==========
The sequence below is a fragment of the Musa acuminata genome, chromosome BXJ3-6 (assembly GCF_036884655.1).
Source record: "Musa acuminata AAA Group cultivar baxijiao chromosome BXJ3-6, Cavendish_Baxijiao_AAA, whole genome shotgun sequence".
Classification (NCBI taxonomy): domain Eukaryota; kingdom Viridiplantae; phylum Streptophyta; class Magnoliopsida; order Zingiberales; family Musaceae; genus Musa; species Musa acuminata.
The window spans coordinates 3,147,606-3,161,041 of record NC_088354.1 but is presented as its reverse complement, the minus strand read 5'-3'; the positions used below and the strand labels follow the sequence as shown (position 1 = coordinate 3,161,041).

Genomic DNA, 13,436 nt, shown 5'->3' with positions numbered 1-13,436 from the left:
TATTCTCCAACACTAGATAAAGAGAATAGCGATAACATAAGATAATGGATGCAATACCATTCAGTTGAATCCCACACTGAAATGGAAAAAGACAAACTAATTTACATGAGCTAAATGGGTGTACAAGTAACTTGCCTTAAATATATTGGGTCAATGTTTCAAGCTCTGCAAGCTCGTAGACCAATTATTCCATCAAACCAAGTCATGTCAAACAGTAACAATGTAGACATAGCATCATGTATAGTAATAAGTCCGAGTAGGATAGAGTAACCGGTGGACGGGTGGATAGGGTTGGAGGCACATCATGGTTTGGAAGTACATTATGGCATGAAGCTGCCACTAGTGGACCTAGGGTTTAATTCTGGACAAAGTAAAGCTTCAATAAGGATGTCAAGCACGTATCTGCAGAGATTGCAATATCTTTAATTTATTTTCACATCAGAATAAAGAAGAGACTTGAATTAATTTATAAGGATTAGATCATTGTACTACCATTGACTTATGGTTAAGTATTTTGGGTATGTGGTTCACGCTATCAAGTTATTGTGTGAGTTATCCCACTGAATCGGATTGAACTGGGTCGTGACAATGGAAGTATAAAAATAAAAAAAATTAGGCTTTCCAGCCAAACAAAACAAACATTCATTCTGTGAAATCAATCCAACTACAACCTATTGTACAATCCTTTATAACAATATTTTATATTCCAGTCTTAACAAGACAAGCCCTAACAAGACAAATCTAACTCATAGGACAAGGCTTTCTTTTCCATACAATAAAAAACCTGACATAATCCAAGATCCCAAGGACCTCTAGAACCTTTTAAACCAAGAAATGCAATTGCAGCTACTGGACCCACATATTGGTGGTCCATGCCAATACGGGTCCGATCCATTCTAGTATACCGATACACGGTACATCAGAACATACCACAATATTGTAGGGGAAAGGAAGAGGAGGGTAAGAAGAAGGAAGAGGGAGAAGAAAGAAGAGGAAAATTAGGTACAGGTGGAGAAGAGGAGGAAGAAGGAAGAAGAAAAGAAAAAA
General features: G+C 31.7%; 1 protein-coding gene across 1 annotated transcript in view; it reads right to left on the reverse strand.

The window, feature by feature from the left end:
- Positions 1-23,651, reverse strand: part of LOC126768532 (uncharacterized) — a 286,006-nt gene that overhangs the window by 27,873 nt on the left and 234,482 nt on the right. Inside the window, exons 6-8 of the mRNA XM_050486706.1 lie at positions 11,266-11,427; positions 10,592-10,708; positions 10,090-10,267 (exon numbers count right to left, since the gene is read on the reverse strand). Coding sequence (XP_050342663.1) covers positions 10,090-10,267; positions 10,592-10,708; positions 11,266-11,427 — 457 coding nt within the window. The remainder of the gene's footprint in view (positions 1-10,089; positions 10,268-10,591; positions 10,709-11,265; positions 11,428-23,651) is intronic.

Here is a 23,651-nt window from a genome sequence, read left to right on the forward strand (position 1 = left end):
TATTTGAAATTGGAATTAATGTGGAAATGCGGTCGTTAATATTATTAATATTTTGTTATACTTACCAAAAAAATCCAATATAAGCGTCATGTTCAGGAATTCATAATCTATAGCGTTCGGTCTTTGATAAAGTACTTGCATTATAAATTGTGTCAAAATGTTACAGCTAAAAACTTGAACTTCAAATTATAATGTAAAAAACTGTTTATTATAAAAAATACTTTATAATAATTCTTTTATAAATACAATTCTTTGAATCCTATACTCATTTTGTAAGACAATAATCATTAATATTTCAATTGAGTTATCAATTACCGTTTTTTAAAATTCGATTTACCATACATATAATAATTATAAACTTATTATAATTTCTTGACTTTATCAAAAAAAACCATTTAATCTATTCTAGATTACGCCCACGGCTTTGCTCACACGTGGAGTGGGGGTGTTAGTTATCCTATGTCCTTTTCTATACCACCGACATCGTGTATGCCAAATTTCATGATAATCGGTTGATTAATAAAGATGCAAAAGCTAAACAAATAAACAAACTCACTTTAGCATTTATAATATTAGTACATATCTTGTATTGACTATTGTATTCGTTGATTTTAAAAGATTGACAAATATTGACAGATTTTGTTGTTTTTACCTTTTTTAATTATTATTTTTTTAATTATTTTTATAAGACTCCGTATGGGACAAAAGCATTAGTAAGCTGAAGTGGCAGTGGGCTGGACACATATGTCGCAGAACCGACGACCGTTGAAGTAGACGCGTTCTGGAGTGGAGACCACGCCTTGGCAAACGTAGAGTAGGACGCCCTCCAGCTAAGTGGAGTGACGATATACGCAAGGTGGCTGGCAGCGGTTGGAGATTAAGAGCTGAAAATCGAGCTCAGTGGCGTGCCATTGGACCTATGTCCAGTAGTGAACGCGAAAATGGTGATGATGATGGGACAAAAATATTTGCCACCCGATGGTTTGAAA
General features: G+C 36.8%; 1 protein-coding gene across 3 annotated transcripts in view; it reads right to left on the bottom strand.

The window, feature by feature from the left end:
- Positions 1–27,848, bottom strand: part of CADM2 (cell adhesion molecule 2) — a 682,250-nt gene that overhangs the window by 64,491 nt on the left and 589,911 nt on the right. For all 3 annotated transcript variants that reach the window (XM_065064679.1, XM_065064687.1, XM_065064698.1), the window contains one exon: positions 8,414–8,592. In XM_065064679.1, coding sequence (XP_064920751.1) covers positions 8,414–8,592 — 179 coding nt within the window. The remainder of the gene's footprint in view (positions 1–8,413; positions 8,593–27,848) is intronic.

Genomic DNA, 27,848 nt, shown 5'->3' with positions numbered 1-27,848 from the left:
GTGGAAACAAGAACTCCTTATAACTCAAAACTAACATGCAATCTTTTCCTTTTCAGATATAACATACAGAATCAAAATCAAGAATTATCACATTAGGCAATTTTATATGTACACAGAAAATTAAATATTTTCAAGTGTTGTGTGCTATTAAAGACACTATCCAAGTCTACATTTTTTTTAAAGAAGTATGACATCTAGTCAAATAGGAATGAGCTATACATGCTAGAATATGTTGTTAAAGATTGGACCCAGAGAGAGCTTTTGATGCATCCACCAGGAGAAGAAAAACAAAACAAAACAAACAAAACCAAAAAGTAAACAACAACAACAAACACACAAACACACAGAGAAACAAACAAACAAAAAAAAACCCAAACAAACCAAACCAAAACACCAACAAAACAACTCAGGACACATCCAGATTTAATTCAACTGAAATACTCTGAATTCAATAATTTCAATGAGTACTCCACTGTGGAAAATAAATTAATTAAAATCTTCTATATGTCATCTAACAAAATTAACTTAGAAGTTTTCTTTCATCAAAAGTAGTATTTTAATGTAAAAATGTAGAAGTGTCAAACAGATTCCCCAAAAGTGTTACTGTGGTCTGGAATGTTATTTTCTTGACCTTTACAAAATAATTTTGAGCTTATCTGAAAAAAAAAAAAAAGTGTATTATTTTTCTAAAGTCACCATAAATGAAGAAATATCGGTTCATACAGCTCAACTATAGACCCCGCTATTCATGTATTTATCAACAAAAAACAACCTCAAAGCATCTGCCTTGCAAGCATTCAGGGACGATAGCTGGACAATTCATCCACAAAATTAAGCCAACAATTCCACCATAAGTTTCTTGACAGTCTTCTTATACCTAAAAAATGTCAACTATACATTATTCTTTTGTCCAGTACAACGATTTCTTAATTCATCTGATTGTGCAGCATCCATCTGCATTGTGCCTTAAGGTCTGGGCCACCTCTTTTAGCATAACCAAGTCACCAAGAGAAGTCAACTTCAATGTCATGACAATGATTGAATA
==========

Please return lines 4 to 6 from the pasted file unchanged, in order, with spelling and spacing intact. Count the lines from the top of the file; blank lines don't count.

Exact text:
The window spans coordinates 3,147,606-3,161,041 of record NC_088354.1 but is presented as its reverse complement, the minus strand read 5'-3'; the positions used below and the strand labels follow the sequence as shown (position 1 = coordinate 3,161,041).

Genomic DNA, 13,436 nt, shown 5'->3' with positions numbered 1-13,436 from the left:
TATTCTCCAACACTAGATAAAGAGAATAGCGATAACATAAGATAATGGATGCAATACCATTCAGTTGAATCCCACACTGAAATGGAAAAAGACAAACTAATTTACATGAGCTAAATGGGTGTACAAGTAACTTGCCTTAAATATATTGGGTCAATGTTTCAAGCTCTGCAAGCTCGTAGACCAATTATTCCATCAAACCAAGTCATGTCAAACAGTAACAATGTAGACATAGCATCATGTATAGTAATAAGTCCGAGTAGGATAGAGTAACCGGTGGACGGGTGGATAGGGTTGGAGGCACATCATGGTTTGGAAGTACATTATGGCATGAAGCTGCCACTAGTGGACCTAGGGTTTAATTCTGGACAAAGTAAAGCTTCAATAAGGATGTCAAGCACGTATCTGCAGAGATTGCAATATCTTTAATTTATTTTCACATCAGAATAAAGAAGAGACTTGAATTAATTTATAAGGATTAGATCATTGTACTACCATTGACTTATGGTTAAGTATTTTGGGTATGTGGTTCACGCTATCAAGTTATTGTGTGAGTTATCCCACTGAATCGGATTGAACTGGGTCGTGACAATGGAAGTATAAAAATAAAAAAAATTAGGCTTTCCAGCCAAACAAAACAAACATTCATTCTGTGAAATCAATCCAACTACAACCTATTGTACAATCCTTTATAACAATATTTTATATTCCAGTCTTAACAAGACAAGCCCTAACAAGACAAATCTAACTCATAGGACAAGGCTTTCTTTTCCATACAATAAAAAACCTGACATAATCCAAGATCCCAAGGACCTCTAGAACCTTTTAAACCAAGAAATGCAATTGCAGCTACTGGACCCACATATTGGTGGTCCATGCCAATACGGGTCCGATCCATTCTAGTATACCGATACACGGTACATCAGAACATACCACAATATTGTAGGGGAAAGGAAGAGGAGGGTAAGAAGAAGGAAGAGGGAGAAGAAAGAAGAGGAAAATTAGGTACAGGTGGAGAAGAGGAGGAAGAAGGAAGAAGAAAAGAAAAAA